Given the large sample size in our study, both BIC and L2 may lose their power to select the most appropriate model (Paas, 2014). The proper use of these statistical fit measures has only been illustrated for samples with a maximum of 500 respondents, leaving big data in the rain (Paas, 2014). Because the evaluation of fit and the comparison of fit between the different measurement models are central to evaluate our first research hypothesis, we randomly selected six mutually exclusive subsamples from the overall sample to investigate which of the models had the best fit to the data. Thereafter, we applied this model to the entire sample and studied the relationships between the constructs and their criterion validity.
Identification of the Appropriate Measurement Model
To test the first hypothesis, we inspected the BIC across the six samples that were randomly selected (see first part of Table 2). The second part of Table 2 portrays the BIC of the final model and the p-value of the bootstrapping procedure of the L2. To support Hypothesis 1, the BIC of the single latent variable model (LCC model) should be lower than the BIC of the competing factor models (Models 2–3). The BIC in Table 2 shows that in only one of the six selected samples the BIC of the LCC model is lower than the BIC of the LCF models (Models 2–3). Hence, we reject Hypothesis 1 and conclude that the items measuring interpersonal conflicts, aggression and workplace bullying, respectively, do not fit into one single and unified concept.
TABLE 2. Evaluation of fit: Bayesian information criterion across different competing measurement models and samples.
In addition, the BIC showed that any of the distinguished multi-dimensional factor models had a lower BIC than the single variable latent model. The most plausible model among these alternative measurement models was a two-LCF model (Model 2a– CA-WB) wherein bullying represents one factor with different classes, and wherein conflicts and aggression represent a second factor again with different latent classes. This model portrayed the lowest BIC in 5 out of 6 subsamples. According to the BIC statistics, the second best model distinguished between all three factors (Model 3– A-C-WB).
The two-factor model with the lowest BIC across the six samples distinguished four latent classes for each factor. As one of the classes in the conflicts-aggression factor was relatively small (3.6% on average), consisting of respondents who hardly reported any exposure to the indicated problems and therefore had little added meaning over and above the other classes, we decided to estimate a model that only differentiated between three classes for the conflicts/aggression cluster. Apart from the previous model, this final model had the lowest BIC and its bootstrapped L2 was also non-significant in 5 out of 6 samples, indicating that this measurement model statistically fits well to the data.
The precise meaning of the latent classes of the two factors can be derived from the conditional probabilities. However, for the sake of economic expression (the full table has 8 columns and 41 rows covering 280 conditional probabilities and is portrayed in the Annex) we limit us to Figure 1 where we have plotted the conditional average scores of the items across the LCFs. The dashed lines represent the classes of the conflicts-aggression factor whereas the full lines represent the classes of the bullying factor. The first four items on the left-hand side of Figure 1 are the indicators for the conflicts/aggression factor, while the other six items are the indicators for the bullying factor. The percentages in Figure 1 correspond to the size of the latent classes.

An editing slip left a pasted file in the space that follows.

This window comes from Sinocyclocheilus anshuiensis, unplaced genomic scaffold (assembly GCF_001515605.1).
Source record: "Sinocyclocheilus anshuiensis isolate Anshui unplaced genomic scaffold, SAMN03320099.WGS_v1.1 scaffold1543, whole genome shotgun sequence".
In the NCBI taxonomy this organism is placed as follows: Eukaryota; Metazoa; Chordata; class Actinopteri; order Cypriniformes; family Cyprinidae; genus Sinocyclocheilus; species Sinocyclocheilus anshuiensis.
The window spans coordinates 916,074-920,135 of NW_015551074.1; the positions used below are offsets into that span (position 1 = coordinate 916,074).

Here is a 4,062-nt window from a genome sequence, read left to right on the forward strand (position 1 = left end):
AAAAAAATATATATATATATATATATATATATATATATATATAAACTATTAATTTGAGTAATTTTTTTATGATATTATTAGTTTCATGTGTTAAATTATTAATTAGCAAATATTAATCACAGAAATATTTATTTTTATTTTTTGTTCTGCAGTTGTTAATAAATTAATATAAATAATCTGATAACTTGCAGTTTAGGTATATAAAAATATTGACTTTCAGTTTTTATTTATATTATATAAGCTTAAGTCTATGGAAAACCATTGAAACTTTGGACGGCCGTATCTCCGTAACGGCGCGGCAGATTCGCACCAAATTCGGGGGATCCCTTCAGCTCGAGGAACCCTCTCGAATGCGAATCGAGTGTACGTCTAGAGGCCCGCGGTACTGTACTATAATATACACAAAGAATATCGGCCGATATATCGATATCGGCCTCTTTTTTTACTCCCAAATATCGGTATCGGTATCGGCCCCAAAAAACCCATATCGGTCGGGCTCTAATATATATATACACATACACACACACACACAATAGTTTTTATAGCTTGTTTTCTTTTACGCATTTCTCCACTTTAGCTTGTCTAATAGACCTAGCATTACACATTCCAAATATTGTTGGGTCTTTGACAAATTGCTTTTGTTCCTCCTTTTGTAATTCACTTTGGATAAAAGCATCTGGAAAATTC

FIGURE 1. Conditional means plot. X-axis: c_col: conflict with colleagues; c_sug: conflict with supervisor; agg_col: aggression from colleagues; agg_sup: aggression from supervisor; remmistake: repeated reminders about your mistakes; effortnov: your effort is not valued; privatel; remarks about your private life; insults: insults; socexcl: social exclusion; silence: hostility of silence at you attempts to start a conversation or when you approach. Y-axis 1: never 2: occasionally 3: often / monthly 4: always / weekly or more often.
The conflicts/aggression factor consisted of three latent classes. In the first class, neither conflicts nor exposure to aggression were reported. We therefore labeled this class of respondents with “never conflicts nor aggression.” In the second class, conflicts and aggression were reported slightly more often, although the frequency remained very low. We decided to label this class “rarely conflicts.” In the third class, the average of the conflicts and aggression items was somewhat higher. More specifically, whereas both conflict items were occurring on average ‘sometimes,’ both aggression items were occurring slightly less frequently. We suggest labeling this class as “occasionally conflicts and aggression.”
The bullying factor consisted of four latent classes. In the first class, hardly any exposure to bullying behaviors was reported, leaving us with the label of “never bullied” for the respondents in this class. In the second class, there was a slightly higher, yet still low, frequency of reported exposure to the bullying items. We decided to label this class “hardly any bullying behaviors.” In the third class, the average of the six items was considerable higher and even close to 2. Therefore, we suggest labeling this class “occasionally bullied.” Finally, in the fourth class, all averages were well above 2, indicating that the frequency of bullying behavior was highest here. Thus, we suggest labeling this class “targets of bullying.”